His major criticism was the yearly "Five Cricketers of the Year" section. The award is based upon performances in the previous English season, and does not allow a winner to get the accolade a second time; so naturally, choices are intrinsically restricted each year. This may be self-defeating; it is certainly quaint and quirky. But it is a rule the volume has adopted and adhered to for over a century. If some readers need a definitive five players of the year list, irrespective of whether they have been so lauded before; and whether or not that were so in the English season, then let another volume do so. Or readers can name their own. Perhaps bloggers, podcasters, or other social media users can publish their own role of honour? If people don’t like Wisden's system, then they have every right to complain. But nobody has the right to insist that the volume change its criteria.
Other countries have tried and succeeded (or failed) to have their own national chronicle of domestic cricket. I would not expect them to recognise cricketers of the year from outside their own confines, and certainly would not insist they adopt anything other than their own rules in naming them.
Dennis' article also objected to those selected under the present criteria, in particular, Ben Stokes. That is his prerogative. But I disagree. Stokes' impact on the English summer, if not his figures, demand his inclusion. His first innings 92 against New Zealand at Lord's basically turned his side's Test fortunes that summer, and encapsulated the positive style of cricket they played. His second innings century reinforced it. Added to that, his miracle catch of Adam Voges during Australia's amazing 60 all out at Trent Bridge will probably be the single most recalled moment of the 2015 English season. One swallowed chance does not a summer make — but let's not forget he also took 6-36 in the second innings as England reclaimed the Ashes.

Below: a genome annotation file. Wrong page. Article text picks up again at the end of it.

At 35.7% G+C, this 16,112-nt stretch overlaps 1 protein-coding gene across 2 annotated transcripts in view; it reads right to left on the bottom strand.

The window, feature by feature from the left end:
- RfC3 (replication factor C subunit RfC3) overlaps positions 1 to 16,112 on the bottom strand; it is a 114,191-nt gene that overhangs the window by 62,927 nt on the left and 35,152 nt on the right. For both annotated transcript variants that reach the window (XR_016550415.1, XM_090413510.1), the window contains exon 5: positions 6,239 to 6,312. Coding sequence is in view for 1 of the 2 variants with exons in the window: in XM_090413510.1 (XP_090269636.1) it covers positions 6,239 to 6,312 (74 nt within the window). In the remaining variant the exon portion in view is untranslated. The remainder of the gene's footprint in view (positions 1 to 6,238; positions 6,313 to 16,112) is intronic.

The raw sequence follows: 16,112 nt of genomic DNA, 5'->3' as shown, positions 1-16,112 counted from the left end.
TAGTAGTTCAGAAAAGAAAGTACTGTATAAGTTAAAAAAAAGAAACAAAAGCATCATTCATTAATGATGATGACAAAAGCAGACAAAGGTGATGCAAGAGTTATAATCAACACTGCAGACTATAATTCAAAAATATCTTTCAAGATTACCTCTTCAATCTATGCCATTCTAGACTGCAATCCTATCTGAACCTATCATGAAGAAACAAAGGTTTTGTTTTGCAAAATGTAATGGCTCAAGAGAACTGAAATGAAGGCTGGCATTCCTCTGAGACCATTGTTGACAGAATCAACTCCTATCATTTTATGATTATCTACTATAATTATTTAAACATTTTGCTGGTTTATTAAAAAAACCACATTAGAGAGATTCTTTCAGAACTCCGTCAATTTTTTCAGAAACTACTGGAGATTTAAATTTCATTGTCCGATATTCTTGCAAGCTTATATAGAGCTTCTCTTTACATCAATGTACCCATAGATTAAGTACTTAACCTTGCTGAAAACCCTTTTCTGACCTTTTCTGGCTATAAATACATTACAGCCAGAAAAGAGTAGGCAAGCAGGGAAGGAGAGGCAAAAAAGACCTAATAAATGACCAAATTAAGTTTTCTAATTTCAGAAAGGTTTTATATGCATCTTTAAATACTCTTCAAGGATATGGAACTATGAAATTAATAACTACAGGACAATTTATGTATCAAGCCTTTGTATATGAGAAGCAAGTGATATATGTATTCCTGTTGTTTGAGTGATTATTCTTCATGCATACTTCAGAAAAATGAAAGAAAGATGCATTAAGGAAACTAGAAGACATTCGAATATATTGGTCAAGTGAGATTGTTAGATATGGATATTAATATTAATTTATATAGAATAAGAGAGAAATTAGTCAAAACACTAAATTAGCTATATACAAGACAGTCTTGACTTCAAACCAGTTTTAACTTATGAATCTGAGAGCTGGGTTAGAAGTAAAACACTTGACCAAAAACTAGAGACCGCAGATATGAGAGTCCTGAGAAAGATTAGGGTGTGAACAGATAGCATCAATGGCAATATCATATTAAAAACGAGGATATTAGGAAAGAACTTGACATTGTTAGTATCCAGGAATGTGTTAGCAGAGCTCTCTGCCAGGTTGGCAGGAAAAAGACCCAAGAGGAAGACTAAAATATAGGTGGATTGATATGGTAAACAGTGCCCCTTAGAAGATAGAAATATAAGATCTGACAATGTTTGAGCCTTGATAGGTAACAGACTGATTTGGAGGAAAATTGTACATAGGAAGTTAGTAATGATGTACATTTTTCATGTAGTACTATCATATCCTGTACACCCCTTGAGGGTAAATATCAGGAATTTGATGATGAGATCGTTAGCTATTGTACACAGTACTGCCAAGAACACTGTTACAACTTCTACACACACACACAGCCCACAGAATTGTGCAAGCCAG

Dennis has also objected to the fact that since one of the five cricketers of 2011 had his name withheld because of revelations of matchfixing; and yet other cheats still have their name on the honours board. Personally, I thought the decision by Scyld Berry that year was a poor example of 'look at me!' editorship; and he could have handled the situation in a far more undemonstrative manner. I have been impressed by how Berry's successor, Lawrence Booth, has resisted writing attention grabbing "Notes By the Editor" and has returned the annual to calmer waters.
But would Dennis seriously countenance the removal from the records of those named and shamed? Where would he draw the line (apart, obviously from straight through the appellation)? Do we also, for example, strike out VWC Jupp, who served time in prison for manslaughter? Perhaps all playing statistics of miscreants should be expunged? Maybe Dennis would like us to delete from the record the careers of the likes of LG Hylton, CC Lewis and WR Gilbert, to name but three of many. That is, of course, absurd. They did what they did — on and off the field — and their records should stand.
So no — no changing records, and no to changing Wisden. I defend the Almanack. I defend its choices, and I defend its right to make those choices based on its own criteria. As I said earlier, if readers don't like it, then don't read it, or read something else. But you won't find anything better.
But on one thing I do agree with Dennis: Wisden’s Photograph of the Year. It was an excellent, action photograph, but didn't capture a definitive moment in the English season. The winner should have been the look on Stuart Broad's face when Stokes took THAT catch.